Mt. Vernon Register-News

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August 28, 2013

Weber: Dress code authority limited to court rooms

MT. VERNON — Resident Judge Jo Beth Weber has released a statement concerning the recently-adopted dress code at the Jefferson County Courthouse.

In her statement, Weber indicated, "i would like to make it clear that I did not institute a dress codes for the courthouse."

Weber said her authority over people's manner of dress is limited to court rooms, and the dress code signs she requested as resident circuit judge apply to court rooms only.

"Appropriate dress has always been required in every court room in our county. Appropriate attire is necessary to maintain the dignity, integrity, decorum, seriousness and professional atmosphere of the judicial process. Inappropriate attire has, in fact, resulted in court room disruptions, which impedes the efficient administration of justice," she stated. "However, particular limitations on court room attire has never been reduced in writing in Jefferson County, as has been in so many courts across the country, with the result of citizens entering courts with no prior notice as to whether the clothes they were wearing were suitable. People deserve such advance notice, and this was the reason for the publicized list of inappropriate attire and the signs as you enter the court rooms," she continued.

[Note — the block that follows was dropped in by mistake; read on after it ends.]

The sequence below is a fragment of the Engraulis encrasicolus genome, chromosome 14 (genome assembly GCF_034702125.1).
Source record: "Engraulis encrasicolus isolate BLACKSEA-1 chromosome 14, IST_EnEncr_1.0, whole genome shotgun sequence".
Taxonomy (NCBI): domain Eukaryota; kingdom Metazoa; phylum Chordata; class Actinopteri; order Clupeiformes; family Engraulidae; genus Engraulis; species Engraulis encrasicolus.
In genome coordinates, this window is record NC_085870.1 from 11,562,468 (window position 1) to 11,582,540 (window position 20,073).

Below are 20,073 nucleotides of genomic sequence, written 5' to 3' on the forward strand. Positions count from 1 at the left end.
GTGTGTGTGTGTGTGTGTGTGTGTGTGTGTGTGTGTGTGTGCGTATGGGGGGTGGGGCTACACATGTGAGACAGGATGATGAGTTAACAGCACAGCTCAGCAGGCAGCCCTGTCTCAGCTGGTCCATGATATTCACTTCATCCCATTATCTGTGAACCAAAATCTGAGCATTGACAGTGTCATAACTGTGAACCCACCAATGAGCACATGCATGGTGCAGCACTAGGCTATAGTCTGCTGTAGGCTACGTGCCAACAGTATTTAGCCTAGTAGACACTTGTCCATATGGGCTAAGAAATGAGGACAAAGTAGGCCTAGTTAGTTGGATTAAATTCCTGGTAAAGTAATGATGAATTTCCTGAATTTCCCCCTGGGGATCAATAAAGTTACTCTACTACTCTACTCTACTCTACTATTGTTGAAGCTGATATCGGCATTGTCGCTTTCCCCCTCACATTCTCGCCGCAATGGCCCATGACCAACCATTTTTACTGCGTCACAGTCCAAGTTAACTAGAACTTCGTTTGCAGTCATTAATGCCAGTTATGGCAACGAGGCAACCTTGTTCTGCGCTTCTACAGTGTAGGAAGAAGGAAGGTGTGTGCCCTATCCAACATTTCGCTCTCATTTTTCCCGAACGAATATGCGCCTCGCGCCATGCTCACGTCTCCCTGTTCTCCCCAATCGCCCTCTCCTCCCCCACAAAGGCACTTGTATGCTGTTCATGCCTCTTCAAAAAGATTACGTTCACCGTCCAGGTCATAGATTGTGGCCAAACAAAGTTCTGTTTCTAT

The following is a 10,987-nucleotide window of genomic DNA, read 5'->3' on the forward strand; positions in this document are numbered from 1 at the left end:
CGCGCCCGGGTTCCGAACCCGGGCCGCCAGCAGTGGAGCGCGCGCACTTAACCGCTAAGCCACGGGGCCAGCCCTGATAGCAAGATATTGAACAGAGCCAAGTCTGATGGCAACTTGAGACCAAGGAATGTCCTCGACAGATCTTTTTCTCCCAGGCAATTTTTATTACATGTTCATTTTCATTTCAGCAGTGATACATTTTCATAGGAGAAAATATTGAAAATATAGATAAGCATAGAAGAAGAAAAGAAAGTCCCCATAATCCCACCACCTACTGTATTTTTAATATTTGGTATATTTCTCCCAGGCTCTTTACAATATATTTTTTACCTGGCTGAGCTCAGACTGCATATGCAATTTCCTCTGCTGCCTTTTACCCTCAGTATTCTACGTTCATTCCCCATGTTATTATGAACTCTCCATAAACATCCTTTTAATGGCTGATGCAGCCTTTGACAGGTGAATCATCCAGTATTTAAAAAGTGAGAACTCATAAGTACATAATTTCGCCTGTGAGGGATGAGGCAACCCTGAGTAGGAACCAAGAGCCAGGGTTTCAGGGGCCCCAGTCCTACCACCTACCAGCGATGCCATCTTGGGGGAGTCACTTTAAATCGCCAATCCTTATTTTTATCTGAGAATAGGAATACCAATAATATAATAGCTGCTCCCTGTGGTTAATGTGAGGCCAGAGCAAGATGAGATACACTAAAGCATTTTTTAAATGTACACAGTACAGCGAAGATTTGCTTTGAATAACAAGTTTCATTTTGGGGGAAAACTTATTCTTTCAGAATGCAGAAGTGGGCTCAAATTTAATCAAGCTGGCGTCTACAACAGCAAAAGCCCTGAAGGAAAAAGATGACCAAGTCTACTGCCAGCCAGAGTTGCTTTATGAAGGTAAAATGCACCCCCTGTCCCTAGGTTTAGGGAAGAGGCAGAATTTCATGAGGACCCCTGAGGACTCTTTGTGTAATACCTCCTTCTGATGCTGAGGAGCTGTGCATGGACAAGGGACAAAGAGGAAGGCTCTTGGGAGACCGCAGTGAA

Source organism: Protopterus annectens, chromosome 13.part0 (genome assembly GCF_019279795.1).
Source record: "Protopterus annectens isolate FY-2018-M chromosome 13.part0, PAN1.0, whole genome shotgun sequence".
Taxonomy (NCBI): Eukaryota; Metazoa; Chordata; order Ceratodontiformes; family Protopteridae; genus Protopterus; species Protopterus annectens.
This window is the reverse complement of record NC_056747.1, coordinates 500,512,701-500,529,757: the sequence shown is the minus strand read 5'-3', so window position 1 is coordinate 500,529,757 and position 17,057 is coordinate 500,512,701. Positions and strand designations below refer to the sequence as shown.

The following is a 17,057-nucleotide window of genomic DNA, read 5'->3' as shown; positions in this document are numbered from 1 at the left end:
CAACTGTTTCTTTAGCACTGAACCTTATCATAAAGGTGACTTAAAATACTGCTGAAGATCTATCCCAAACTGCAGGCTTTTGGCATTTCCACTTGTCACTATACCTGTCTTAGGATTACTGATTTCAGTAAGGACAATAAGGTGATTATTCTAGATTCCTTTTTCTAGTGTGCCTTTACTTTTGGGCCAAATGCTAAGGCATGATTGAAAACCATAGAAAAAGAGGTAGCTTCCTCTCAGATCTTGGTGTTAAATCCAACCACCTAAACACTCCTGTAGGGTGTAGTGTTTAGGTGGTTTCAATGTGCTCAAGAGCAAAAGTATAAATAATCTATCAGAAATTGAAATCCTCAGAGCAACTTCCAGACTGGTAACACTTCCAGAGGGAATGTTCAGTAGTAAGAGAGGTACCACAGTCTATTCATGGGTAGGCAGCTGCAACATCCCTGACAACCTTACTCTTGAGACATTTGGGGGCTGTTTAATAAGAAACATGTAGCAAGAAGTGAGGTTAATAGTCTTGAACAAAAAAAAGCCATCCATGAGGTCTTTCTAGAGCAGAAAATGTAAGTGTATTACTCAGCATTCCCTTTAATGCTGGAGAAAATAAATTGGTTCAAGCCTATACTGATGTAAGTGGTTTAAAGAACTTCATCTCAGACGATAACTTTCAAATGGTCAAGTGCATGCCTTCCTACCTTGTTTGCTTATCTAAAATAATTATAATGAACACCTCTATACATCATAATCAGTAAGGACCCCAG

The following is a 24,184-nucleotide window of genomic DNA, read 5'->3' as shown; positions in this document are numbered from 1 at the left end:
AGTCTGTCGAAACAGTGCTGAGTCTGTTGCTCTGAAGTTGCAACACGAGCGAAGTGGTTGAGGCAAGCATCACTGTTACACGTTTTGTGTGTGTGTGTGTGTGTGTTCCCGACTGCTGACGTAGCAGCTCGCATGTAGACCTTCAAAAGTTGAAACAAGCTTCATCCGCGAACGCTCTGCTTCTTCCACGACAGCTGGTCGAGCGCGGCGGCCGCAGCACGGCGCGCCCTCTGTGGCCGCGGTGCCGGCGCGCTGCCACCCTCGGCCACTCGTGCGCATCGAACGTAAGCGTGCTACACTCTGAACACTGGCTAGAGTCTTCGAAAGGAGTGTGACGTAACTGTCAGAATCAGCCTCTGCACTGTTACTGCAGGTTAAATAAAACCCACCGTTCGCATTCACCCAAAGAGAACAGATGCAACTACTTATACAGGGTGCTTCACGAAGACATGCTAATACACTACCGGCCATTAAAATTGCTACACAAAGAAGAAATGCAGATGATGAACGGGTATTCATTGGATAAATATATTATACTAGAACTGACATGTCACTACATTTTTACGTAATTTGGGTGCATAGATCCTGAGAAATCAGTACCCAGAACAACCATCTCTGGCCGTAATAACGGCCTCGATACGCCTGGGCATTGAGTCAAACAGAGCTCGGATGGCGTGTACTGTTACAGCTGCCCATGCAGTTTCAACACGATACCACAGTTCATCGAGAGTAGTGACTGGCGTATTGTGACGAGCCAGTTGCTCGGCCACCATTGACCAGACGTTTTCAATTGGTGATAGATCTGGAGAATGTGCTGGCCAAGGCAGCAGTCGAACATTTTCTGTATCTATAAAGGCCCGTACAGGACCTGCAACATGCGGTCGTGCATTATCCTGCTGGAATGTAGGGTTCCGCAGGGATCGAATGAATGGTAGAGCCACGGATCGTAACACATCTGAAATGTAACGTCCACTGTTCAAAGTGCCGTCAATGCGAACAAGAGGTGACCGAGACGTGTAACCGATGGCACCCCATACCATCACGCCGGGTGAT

Weber said Jefferson County's court rooms are arguably the busiest in the Second Circuit, adding, "I have been working to fulfill my promise to the citizens of Jefferson County that I would make our court system operate more efficiently. This is coming about; and the dress code, which I limited to court rooms and which restricts only those types of attire which the majority of our citizens would not even consider wearing in court, will further assist in making Jefferson County courts operate more efficiently and effectively for everyone."

During Monday's County Board meeting, the dress code was addressed. The County Board — and specifically Chairman Robert White — said no discussions were conducted with the Board and Sheriff Roger Mulch, who announced the implementation of the dress code, which became effective on Aug. 19.

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